Review: Amazon wants a key to your house. I did it. I regretted it.
I gave Amazon.com a key to go into my house and drop off packages when I'm not around. After two weeks, it turns out letting strangers in has been the least-troubling part of the experience.
Once Amazon owned my door, I was the one locked into an all-Amazon world.
When Amazon first floated the idea of Amazon Key, an Internet-connected lock it can access, people had two responses. 1) THIS IS CREEPY. 2) I kind of want this, so my packages don't get stolen.
But make no mistake, the $250 Amazon Key isn't just about stopping thieves. It's the most aggressive effort I've seen from a tech giant to connect your home to the Internet in a way that puts itself right at the center.
Amazon chief executive Jeff Bezos owns The Washington Post, but I review all tech with the same critical eye. So I put an Amazon-compatible smart lock on my door (installation was included) and hooked up its companion Cloud Cam nearby to record who comes and goes. Then I ordered enough Amazon packages to earn overtime for Santa's elves.
The good news is nobody ran off with my boxes - or burgled my house.
The bad news is Amazon missed four of my in-home deliveries and charged me (on top of a Prime membership) for gear that occasionally jammed and makes it awkward to share my own door with people, apps, services - and, of course, retailers - other than Amazon.
"Amazon Key has had a positive reception from customers since its launch last month," Amazon spokeswoman Kristen Kish said. "There have been situations where we haven't gotten it right with a delivery and we use these situations to continue making improvements to the service."
Big tech companies love building walled gardens, in ham-handed attempts to keep customers loyal. But for an ask this big (total access to your home, after all), Amazon needs to make Key better.
Smart locks get a purpose
Amazon's path to home domination requires persuading Americans to connect appliances and everyday things to the Internet - thermostats, lights, even water filters. With the Echo speaker and Alexa talking assistant, it's had more luck than most companies at getting us interested.
What Amazon gets right is that the so-called smart home has to solve real problems. Smart locks have been around for years, but Amazon Key finds a real use for them: stopping package theft.
Amazon smartly paired the lock with its security Cloud Cam. Having a camera - which only you can watch, and which must be powered up for the door to unlock - makes this a little less terrifying. (If the power goes out, you can always open the door with an old-fashioned key.)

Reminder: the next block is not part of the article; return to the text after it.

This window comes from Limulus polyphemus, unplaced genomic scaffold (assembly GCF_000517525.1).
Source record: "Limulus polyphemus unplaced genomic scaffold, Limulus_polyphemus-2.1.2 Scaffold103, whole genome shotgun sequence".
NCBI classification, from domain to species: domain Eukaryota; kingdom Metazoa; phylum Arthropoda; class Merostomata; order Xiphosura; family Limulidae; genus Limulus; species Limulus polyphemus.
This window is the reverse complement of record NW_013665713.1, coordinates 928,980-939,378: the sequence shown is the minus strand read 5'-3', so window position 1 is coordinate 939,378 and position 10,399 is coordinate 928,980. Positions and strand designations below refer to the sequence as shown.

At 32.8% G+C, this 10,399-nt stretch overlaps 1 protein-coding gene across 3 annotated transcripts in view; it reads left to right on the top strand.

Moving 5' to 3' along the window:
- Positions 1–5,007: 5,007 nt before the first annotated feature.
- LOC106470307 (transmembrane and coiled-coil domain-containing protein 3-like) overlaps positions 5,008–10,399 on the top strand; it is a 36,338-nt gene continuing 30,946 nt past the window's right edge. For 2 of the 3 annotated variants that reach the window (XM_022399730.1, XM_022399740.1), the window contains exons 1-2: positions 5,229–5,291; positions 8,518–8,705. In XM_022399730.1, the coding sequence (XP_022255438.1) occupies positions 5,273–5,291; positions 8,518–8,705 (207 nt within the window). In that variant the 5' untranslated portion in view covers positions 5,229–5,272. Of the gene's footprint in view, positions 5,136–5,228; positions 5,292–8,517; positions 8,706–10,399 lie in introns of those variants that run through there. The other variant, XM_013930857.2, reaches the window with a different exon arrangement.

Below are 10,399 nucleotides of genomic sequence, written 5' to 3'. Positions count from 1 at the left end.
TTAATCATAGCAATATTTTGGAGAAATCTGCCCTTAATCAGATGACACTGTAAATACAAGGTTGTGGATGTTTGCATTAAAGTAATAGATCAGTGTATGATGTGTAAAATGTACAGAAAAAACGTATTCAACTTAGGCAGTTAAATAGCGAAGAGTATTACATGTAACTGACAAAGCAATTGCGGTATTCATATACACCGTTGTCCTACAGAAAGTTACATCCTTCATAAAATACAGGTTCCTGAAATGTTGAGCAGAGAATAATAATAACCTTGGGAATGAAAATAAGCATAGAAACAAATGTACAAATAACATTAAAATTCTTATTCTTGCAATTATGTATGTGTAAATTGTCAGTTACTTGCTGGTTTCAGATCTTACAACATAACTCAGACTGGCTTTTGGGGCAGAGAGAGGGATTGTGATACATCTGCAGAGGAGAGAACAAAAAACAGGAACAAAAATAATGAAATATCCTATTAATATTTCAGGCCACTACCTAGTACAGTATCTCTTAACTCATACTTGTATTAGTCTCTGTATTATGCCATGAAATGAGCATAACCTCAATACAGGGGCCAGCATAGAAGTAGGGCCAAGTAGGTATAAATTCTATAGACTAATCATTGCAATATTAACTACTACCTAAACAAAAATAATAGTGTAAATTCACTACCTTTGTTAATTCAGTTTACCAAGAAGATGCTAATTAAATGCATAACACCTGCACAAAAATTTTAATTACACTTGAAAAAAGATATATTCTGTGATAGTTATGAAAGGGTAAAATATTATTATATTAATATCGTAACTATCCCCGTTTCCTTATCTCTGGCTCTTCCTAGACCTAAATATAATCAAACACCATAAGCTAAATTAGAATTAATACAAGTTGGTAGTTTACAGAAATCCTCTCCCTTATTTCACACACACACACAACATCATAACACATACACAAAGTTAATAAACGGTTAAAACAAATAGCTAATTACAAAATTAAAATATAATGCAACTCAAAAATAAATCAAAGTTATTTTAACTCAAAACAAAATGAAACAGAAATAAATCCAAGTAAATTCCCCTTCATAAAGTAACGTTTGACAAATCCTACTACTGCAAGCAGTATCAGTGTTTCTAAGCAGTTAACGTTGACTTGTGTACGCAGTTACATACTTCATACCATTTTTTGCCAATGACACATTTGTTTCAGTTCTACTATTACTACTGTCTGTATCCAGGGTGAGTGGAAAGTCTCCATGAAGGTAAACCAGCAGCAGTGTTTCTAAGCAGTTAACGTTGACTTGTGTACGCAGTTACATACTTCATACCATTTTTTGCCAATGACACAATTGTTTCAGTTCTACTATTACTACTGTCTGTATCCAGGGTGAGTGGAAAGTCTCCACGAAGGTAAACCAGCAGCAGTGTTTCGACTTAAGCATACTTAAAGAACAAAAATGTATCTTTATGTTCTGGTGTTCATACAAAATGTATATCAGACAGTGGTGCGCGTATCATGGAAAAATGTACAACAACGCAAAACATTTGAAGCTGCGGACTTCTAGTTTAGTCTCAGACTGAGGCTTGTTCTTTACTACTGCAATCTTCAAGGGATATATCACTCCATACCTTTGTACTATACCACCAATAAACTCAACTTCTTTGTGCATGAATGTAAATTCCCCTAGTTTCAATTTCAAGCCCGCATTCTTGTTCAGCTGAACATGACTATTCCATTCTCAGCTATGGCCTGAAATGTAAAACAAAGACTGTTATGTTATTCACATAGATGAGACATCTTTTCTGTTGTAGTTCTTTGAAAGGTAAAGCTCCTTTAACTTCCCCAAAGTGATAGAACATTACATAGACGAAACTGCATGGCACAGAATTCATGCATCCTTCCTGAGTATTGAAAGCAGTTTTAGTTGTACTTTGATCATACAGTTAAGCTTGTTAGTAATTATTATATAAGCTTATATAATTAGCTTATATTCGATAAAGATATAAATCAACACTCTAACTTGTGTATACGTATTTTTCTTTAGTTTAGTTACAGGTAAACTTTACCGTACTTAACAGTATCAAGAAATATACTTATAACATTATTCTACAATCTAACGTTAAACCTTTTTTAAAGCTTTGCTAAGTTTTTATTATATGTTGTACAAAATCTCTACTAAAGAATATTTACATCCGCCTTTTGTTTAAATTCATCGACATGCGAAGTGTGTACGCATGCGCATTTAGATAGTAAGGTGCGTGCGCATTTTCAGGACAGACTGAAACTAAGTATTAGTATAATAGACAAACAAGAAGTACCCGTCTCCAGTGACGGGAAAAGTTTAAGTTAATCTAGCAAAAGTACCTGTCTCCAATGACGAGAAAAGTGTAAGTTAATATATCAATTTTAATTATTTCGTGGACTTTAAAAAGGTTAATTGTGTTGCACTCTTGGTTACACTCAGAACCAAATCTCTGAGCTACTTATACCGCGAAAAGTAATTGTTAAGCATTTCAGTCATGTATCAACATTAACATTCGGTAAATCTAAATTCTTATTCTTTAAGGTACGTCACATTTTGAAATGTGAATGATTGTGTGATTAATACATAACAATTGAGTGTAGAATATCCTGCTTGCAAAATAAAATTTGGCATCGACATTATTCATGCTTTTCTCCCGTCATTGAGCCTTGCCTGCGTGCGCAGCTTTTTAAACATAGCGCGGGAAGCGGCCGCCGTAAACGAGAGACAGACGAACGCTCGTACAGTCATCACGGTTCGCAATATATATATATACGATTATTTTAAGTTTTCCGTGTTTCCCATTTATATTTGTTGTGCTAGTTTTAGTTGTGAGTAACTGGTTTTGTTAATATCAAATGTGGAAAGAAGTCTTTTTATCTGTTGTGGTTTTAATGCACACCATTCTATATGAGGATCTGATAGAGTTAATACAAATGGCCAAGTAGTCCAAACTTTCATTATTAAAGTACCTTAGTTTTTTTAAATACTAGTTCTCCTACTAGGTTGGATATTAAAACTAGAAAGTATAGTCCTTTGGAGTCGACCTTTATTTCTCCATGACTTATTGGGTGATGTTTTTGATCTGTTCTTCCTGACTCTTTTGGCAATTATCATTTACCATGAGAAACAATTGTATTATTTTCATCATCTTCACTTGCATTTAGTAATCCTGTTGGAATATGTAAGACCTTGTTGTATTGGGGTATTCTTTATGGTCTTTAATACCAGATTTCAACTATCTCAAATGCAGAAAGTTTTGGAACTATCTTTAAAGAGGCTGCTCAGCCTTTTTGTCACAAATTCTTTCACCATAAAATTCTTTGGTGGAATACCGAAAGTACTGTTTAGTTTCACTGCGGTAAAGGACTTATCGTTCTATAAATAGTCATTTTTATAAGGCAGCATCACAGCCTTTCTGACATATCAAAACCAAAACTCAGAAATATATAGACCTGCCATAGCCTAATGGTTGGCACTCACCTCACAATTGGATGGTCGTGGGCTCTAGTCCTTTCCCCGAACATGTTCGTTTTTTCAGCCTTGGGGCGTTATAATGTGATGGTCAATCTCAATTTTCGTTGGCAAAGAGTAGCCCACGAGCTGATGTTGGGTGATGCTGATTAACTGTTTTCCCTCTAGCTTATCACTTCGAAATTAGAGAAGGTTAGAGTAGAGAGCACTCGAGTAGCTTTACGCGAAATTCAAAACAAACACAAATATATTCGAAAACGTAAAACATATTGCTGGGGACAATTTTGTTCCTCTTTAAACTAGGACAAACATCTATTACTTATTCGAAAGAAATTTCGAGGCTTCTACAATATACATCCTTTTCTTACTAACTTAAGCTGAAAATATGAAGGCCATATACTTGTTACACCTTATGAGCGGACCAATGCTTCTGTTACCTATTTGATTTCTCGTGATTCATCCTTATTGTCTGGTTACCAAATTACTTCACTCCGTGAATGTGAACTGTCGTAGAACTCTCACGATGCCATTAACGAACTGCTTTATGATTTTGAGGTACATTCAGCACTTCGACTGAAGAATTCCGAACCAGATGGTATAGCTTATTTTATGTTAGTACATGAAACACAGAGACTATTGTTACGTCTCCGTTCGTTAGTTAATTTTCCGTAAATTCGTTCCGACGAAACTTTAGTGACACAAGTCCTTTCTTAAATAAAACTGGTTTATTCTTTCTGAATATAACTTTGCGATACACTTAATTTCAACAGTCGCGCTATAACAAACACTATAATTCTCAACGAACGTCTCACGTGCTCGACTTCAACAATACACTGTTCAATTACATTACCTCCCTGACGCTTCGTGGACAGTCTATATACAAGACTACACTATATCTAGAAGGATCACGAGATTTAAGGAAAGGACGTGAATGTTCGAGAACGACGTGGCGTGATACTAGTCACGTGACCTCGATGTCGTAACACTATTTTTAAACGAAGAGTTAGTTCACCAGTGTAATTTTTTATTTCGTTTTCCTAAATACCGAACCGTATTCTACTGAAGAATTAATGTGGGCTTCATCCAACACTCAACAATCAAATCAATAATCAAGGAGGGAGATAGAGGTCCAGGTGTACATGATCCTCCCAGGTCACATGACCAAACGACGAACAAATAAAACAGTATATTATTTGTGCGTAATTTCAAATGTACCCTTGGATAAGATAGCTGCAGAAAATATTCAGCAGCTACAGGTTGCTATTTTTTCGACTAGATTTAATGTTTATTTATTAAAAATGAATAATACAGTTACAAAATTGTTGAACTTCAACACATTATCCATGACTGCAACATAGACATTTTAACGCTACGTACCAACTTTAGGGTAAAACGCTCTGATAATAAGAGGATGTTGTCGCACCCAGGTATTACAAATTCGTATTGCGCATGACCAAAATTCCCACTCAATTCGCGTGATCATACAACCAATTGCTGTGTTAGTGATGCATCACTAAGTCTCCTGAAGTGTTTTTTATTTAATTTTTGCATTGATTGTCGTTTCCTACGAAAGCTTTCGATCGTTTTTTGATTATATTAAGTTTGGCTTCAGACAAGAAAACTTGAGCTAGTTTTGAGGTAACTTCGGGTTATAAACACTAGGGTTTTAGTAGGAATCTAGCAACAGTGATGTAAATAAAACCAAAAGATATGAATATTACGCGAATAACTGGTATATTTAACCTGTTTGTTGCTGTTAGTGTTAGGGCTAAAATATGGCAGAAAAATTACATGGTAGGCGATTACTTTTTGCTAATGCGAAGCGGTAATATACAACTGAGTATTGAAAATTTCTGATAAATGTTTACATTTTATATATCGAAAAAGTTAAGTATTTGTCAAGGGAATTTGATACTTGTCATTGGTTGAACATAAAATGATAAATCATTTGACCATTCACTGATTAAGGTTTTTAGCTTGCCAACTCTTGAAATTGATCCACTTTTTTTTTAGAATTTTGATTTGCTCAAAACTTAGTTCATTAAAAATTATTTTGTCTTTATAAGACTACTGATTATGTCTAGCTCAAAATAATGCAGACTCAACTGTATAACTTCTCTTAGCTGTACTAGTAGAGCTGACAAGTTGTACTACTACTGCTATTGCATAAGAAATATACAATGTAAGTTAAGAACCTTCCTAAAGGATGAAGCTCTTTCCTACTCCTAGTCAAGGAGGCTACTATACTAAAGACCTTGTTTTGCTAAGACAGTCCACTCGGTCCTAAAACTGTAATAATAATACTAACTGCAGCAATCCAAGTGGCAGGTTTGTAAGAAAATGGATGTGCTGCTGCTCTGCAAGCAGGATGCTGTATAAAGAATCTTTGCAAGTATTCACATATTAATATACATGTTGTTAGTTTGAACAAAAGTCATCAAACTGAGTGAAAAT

When you use Amazon Key, you get a phone alert with a window when a delivery might occur. If no one is home, the delivery person taps an app that grants one-time access to unlock your door, places the package inside, then relocks the door. (They don't recommend Key if you have a pet, and won't come in if they hear barking.) The moment the door unlocks, the Cloud Cam starts recording - and sends you a live stream of the whole thing. It's a surreal 15 seconds.
Even if your family runs on Prime shipping, this scenario would likely test your faith in Amazon. There are certainly less-invasive ways to keep packages safe, like lockboxes or shipping to the office. The company promises deliveries are only made by Amazon employees it thinks are trustworthy. It also says that it will "correct the problem" if your property gets damaged. (In the fine print, you also agree to arbitration, rather than a lawsuit, if something goes really wrong.)
Amazon's drivers earned high marks for discretion. Most of them opened the door just enough to slide in a package. None of them stopped to use the toilet. None of them took a cookie - not even when I set some by the door with a card.
The Amazon workers are no doubt aware they're under digital surveillance. Amazon's systems monitor their whereabouts before they can unlock the door, and when they lock it again.
If only it worked
Worry about a creepy driver turned out to just be the beginning of Amazon Key's problems.